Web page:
Higher Rates of DSD With More Consanguinity

To determine the actual frequency of genital ambiguity in neonates, pediatric endocrinologist Banu Küçükemre Aydin, MD, from Kanuni Sultan Süleyman Training and Research Hospital Istanbul in Turkey, and colleagues, examined more than 14,000 infants born in 3 tertiary care hospitals during an 18-month period.6

The most prevalent DSD, found in 15 newborns, was 46,XY DSD, followed by 46,XX CAH, and 45,X/46,XY mixed gonadal dysgenesis.6 While the researchers acknowledged that the rate of genital ambiguity in newborns was higher than in Western populations, they hypothesized that higher rates of consanguineous marriages may have contributed to the greater occurrence of DSD.6

“We have found that ambiguous genitalia in newborns is much more common than previously thought, at least in our population,” said Dr Aydin. “Eighteen babies with ambiguous genitalia were found among 14,177 newborns (1.3/1000). There was only 1 baby with 46,XX karyotype among them, and she did not have low birth weight.”

Characteristics more common in the infants with DSD compared with the healthy infants included prematurity (44% vs 11%; P <.001), low birth weight (22% vs 5%; P =.007), and lower gestational age (35.5 vs 38.2 weeks; P <.001). In the study, 8      mothers who had complications such as preeclampsia, depression, insulin resistance, and gestational diabetes had infants with DSD.6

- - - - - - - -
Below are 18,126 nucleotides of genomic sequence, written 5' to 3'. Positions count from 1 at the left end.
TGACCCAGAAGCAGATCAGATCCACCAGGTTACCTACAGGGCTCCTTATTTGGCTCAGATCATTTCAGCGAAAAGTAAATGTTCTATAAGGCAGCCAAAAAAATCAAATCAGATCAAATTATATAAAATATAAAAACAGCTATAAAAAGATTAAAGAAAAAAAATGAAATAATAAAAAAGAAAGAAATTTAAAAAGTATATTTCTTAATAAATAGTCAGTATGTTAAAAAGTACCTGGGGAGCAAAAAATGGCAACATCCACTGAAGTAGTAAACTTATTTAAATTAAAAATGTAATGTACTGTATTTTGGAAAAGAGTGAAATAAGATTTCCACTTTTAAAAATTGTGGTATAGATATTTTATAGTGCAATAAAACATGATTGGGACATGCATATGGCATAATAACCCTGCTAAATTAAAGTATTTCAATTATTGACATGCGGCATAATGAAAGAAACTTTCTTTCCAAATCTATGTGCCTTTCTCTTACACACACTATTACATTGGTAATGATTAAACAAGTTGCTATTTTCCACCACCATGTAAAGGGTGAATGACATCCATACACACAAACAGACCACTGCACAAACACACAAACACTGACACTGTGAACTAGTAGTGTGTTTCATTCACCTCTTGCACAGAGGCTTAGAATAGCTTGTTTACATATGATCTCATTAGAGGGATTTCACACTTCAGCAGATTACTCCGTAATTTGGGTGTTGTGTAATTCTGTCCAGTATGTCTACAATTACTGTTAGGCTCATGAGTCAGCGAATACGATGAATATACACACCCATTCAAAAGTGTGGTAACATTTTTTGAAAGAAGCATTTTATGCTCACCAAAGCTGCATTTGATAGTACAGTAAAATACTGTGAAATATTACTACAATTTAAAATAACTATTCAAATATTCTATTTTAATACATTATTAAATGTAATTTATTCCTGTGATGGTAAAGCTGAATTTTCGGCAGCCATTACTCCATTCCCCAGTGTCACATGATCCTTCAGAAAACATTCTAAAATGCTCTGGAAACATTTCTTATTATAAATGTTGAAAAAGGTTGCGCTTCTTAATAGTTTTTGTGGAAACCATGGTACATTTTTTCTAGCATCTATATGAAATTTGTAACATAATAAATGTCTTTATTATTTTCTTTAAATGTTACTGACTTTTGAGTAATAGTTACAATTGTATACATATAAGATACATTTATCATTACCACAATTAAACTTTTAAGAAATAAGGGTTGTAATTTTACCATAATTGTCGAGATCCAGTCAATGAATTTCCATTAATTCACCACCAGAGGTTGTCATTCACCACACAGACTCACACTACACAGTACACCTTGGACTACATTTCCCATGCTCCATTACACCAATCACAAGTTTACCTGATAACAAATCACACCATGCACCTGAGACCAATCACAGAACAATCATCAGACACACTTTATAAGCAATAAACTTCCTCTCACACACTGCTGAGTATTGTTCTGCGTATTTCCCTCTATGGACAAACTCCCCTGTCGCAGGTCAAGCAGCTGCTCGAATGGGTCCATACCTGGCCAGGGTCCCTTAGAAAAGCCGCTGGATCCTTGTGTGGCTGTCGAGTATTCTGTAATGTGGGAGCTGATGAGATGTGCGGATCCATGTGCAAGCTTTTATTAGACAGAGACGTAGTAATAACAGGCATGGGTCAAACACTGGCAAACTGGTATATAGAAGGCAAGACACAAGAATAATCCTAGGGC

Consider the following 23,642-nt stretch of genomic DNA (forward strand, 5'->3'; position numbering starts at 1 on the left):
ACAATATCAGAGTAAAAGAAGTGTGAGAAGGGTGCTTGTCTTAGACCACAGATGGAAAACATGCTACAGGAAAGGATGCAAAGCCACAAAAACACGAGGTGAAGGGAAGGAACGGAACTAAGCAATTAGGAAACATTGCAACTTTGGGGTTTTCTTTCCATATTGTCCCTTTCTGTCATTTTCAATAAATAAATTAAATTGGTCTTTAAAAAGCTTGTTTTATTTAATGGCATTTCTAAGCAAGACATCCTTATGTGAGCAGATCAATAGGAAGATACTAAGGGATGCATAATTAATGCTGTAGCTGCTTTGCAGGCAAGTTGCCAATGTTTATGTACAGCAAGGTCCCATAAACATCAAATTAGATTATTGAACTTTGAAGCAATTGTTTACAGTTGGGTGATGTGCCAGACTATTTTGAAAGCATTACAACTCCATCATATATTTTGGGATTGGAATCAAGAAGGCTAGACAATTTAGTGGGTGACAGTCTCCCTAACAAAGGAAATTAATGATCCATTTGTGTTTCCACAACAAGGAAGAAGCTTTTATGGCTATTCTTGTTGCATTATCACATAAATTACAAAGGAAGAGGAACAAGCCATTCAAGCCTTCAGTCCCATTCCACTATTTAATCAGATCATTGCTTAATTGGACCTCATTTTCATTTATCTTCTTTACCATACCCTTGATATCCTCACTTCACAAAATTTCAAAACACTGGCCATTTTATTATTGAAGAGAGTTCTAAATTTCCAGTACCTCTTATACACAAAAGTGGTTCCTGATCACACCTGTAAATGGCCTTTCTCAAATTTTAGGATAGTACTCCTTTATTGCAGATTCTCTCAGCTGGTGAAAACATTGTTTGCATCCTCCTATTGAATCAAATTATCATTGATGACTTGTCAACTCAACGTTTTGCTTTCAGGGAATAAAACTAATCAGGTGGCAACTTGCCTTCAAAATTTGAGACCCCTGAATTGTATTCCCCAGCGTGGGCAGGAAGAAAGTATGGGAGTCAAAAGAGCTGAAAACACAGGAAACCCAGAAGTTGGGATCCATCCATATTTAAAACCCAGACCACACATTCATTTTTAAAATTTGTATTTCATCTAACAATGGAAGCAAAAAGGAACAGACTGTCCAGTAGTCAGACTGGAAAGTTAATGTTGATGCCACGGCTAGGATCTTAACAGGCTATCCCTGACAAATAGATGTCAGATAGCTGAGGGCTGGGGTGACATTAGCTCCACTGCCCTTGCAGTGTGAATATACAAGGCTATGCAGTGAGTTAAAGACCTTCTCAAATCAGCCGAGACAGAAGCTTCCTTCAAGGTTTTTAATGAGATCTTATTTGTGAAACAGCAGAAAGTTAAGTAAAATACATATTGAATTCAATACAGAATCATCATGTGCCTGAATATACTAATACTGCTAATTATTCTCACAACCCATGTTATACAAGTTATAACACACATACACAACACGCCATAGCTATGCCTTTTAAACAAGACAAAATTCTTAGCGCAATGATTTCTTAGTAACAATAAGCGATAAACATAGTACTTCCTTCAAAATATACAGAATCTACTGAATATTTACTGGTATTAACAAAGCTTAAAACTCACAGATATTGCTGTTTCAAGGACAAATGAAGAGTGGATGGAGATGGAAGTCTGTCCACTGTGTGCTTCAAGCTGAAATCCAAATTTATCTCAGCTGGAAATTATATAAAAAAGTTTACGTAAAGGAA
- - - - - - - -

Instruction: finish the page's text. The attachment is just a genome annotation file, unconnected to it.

Summary & Clinical Applicability

In patients with disorders of sex development, early diagnosis and counseling yield better outcomes. Challenges in the standardization of laboratory tests to identify patients with DSD and addressing stigma are among the barriers to early identification and treatment.

Limitations & Disclosures

None.

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References

1.      Lee PA, Houk CP, Ahmed SF, et al. Consensus statement on management of intersex disorders. Pediatrics. 2006;118(2):e488-e500.

2.      Cools M, Nordenström A, Robeva R, et al. Caring for individuals with a difference of sex development (DSD): a consensus statement. Nat Rev Endocrinol. 2018;14(7):415-429.

3.      Hannema SE, de Rijke YB. Improving laboratory assessment in disorders of sex development through a multidisciplinary network. Sex Dev. 2018;12(1-3):135-139.

4.      Lee PA, Nordenström A, Houk CP, et al. Global disorders of sex development update since 2006: perceptions, approach and care. Horm Res Paediatr. 2016;85(3):158-180.

5.      Dar SA, Nazir M, Lone R, et al. Clinical spectrum of disorders of sex development: a cross-sectional observational study. Indian J Endocrinol Metab. 2018;22(6):774-779.

6.      Aydin BK, Saka N, Bas F, et al. Frequency of ambiguous genitalia in 14,177 newborns in Turkey [published online April 11, 2019]. J Endocr Soc. doi:10.1210/js.2018-00408